A group of young Saudi intellectuals, including Judge Abdulaziz al-Qasim and the journalist Nawaf al-Qudaimi, established the Arab Network for Research and Publishing to promote books offering new perspectives on society, religion and politics.

As the press’ director, Qudaimi worked hard to create a significant collection of books written by Saudis and other Arabs, all presenting new interpretations of history and religious tradition with a view toward reconstructing consciousness and promoting an examination of past and current knowledge.

The press also translates books from other languages, primarily academic English books on Saudi Arabia and other countries. Days before the book fair, Qudaimi had begun to promote the press’ 2014 list, tweeting short promotional materials and summaries of the awaited titles. He was granted permission to display the publishing house’s collection in a designated corner at the Riyadh book fair.

The press’ books arrived and were displayed as expected. Qudaimi’s early publicity effort was so successful that a number of Saudis were looking forward to purchasing copies of their favorite volumes. They were disappointed, however, when they arrived to find the ransacking of the press’ display a day after the book fair opened its doors. Books and papers were scattered and thrown from the tables set up for their exhibition. Thus, the press was only able to display its collection for a very short time before being closed down.

Among Saudi liberals speculating about the reasons behind the raid, the majority prefer to blame the religious police, absolving the regime from any wrongdoing. This is an easy way out for them, because they would like to think of the regime as a bastion of enlightenment working against a tide of religious conservatism, bigotry and radicalization.

They have exhausted this myth, however, and instead live under the illusion that King Abdullah bin Abdulaziz is a reformer, working hard to open Saudi Arabia to new ideas and curb the influence of radical groups across the society. They cheered when a recent royal decree promised to punish radical groups and designate them as terrorists. The raid at the book fair affirms the myth’s collapse.

The raid not only proves that reform in Saudi Arabia is in short supply, but confirms that the regime is not serious about fighting terrorism. Freedom of expression is not by any means an unlimited right, but it is a precondition for open debate, including tackling the roots of violence. Without people being able to engage in free debate, read alternative interpretations and expose themselves to new ideas, the regime is fighting a lost cause. In fact, the raid proves that the government does not want to create the intellectual conditions for new ways of thinking and behaving.

The raided publications hardly contain any radical ideas, blasphemy or immoral material. In fact, several volumes deconstruct the roots of Wahhabi teachings, in particular those that would perpetuate repression at the personal and political levels, promote violence and suppress people’s rights. Many authors are critical of old Wahhabi teachings that promote rejection of democracy and civil and political rights.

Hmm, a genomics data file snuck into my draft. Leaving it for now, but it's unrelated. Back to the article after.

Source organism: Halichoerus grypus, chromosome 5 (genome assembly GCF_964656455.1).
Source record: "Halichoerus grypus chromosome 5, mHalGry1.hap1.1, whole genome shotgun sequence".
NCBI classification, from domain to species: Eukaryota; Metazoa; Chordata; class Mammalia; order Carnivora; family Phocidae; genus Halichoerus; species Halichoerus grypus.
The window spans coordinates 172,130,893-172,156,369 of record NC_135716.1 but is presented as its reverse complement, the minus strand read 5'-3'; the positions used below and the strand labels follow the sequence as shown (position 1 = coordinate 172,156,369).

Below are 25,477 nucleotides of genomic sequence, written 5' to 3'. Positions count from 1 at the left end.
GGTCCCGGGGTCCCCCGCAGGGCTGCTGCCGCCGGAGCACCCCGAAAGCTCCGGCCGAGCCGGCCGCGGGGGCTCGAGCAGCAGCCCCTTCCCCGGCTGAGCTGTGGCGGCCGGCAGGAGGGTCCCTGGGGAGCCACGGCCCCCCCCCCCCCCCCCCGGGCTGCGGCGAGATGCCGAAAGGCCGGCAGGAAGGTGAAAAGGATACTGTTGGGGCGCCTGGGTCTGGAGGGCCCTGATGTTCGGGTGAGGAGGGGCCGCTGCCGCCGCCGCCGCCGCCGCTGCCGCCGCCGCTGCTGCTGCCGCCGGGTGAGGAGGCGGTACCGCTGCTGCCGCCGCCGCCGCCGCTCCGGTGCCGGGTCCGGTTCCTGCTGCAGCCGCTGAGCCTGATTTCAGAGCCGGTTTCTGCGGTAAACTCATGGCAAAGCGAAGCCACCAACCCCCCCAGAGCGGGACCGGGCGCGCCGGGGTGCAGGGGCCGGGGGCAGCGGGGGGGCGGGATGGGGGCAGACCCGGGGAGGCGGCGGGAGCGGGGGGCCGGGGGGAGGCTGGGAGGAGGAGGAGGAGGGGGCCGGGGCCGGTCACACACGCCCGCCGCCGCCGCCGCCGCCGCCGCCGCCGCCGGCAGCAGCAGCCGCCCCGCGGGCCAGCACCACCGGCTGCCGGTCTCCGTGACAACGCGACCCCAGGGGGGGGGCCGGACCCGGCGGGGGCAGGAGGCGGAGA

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A tweet with a picture of the booth before and after (Twitter/ @Alqudaimi)

A common theme runs through many books in which some authors search for ways to free the Islamic tradition from the authority of religious scholars whose interpretations have become sacred, especially in Saudi Arabia. Rather than exporting Wahhabi ideas, these Saudi authors draw on the work of modernist scholars in North Africa and elsewhere to reconstruct Islamic interpretations suitable for modern society. Many volumes offer a serious critique of Islamists in Saudi Arabia, highlighting their shortcomings in preparing people for demanding their rights.

The book fair raid indicates that such a collection of books has been designated a threat to Saudi national security. The regime, however, cannot fight terrorism simply by arresting terrorists and criminalizing radical language that might incite violence. It should allow people to engage in alternative ways of emancipating themselves and freeing their conscience from the oppressive preaching that still dominates the country.

The regime knows very well, however, that this freedom is inevitably bound to sweep away the political repression that sustains, finances and nourishes those whose main objective is to control the hearts and minds of citizens. As a regime founded on a holy marriage with Wahhabism, one of the most rigid Islamic traditions, considered by some as Islam par excellence, it knows all too well that its survival is dependent on Wahhabism remaining a revered corpus of religious thought.

The Saudi regime is keen to prepare Saudis for the afterlife, but the raided books aim to prepare them for this life, hence they were targeted in a way that demonstrates how dangerous this perspective is viewed. Books that praise the pious rulers of the country, congratulate them on their development projects and commend their support of Islamic causes are well-guarded on the book fair’s shelves. Also those publications that teach one how to ablute during water shortages remain abundant, but those that prepare people to pursue their rights as citizens or deconstruct mythologized history are banned.